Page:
- Bitcoin unable to test USD 7,000 resistance so far
- Bitcoin hash rate has recovered most of its losses since the March crash, touching 114 quintillion hashes per second
- A social media screenshot of a mobile app is making its rounds, rumored to be evidence that pilot testing of China’s digital yuan will take place in four selected cities
Bitcoin did not quite make it to testing USD 7,000 levels yesterday but has come close on several occasions even today, with USD 6,900 being the resistance before the desired test. Right now, as London enters noon trading, price is falling slightly towards USD 6,800 levels (CoinDesk, 12 noon UTC+1).
Whatever the outcome, clearly, miners are sensing an upturn in Bitcoin price fortunes, as hash power data now shows that Bitcoin’s network is experiencing a fresh influx of mining power to restore it to levels last seen before they dropped in March 2020.
Hash rate is a way to measure an estimation of the total computing power dedicated to securing the Bitcoin network and solve cryptographic equations that are necessary to find new blocks, to which verified transactions are added to and thus, confirmed. Bitcoin’s network is currently secured by such a high level of hash rate that for a malicious attacker to undermine the Bitcoin network, an inordinate amount of resources would be required, rendering it economically non-viable to do so. This is why Bitcoin is perhaps the most secure cryptocurrency in existence.
— PlanB (@100trillionUSD) April 15, 2020
While hash rate isn’t fully accurate, a strong number has always been seen as a good sign for Bitcoin analysts and according to Blockchain data, this number has now reached levels last seen before Black Thursday’s crash at 114.9 quintillion hashes per second and steadily climbing towards the year’s high at 123.2 quintillion hashes per second. Bitcoin maximalist Max Keiser is among those who repeatedly say that Bitcoin price follows hash rate moves, and this was last demonstrated when Bitcoin crashed to the year’s low at USD 3,700 just as hash rate lost 30%. If they are to be believed, then this current hash rate retargeting should see a price boost of something like 10%.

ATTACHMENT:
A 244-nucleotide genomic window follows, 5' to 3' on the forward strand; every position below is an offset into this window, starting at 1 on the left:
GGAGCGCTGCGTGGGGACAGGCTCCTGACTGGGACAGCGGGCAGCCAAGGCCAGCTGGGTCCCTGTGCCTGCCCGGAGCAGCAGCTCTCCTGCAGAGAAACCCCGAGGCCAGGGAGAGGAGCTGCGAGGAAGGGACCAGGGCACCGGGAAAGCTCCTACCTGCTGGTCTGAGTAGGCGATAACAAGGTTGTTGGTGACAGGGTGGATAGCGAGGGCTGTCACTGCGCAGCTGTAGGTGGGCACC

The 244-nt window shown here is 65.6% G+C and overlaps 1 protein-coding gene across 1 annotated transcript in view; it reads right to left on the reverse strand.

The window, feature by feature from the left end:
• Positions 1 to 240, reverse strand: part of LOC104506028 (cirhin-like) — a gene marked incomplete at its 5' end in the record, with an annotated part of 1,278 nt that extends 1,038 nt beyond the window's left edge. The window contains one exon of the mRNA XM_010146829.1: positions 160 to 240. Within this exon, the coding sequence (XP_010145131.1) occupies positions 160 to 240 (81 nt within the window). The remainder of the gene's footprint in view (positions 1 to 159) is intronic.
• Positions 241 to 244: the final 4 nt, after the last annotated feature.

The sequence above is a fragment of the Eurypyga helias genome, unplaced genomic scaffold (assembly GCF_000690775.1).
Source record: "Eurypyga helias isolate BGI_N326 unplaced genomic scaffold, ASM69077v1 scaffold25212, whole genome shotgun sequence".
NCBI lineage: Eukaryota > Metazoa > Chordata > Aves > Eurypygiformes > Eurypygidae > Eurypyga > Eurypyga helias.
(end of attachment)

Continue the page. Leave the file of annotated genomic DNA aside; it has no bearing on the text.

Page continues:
Meanwhile, the news about China’s central bank digital currency (CBDC) just won’t stop coming, and the latest updates from the Far East today suggest we are edging ever closer toward a digital yuan.
Seems that testing wallet app is available for download. 4 cities will be available for the trial to begin with, including Shenzhen, Chengdu, Suzhou and Xiongan. Interesting that Xiongan, the newly state-level new area is one the first batch of the trails cities. #DC/EP pic.twitter.com/960poROFIo
— Ling Zhang (@lingzh1220) April 14, 2020
Crypto exchange Binance senior employee, Ling Zhang, who heads the mergers and acquisitions department, circulated what she claims to be screenshots of a purported wallet app’s pilot version for China’s digital yuan. The Tweet was later reshared by Binance CEO Changpeng Zhao.
According to Zhang:
“Seems that testing wallet app is available for download. 4 cities will be available for the trial to begin with, including Shenzhen, Chengdu, Suzhou and Xiongan. Interesting that Xiongan, the newly state-level new area is one the first batch of the trails cities.”
The city of Xiongan’s New Area is thought to benefit from “enhanced intelligent” infrastructure that includes satellite information services, sensor recognition, a 5G network, supercomputing, and big data facilities. Some of China’s biggest tech names like Alibaba, JD.com, Tencent, and Baidu have already called Xiongan home and the Chinese premier himself, President Xi Jinping, has repeatedly visited the place.
Zhao noted how fast China’s “execution speed” is in trialing the country’s first CBDC implementation, and the Covid-19 pandemic crisis has done little to dampen its interest in blockchain legislation even, as BitcoinNews.com reported yesterday.
Just over a fortnight ago, the People’s Bank of China was reported to have finished the initial development of the digital yuan’s basic workings.
Image Courtesy: Pixabay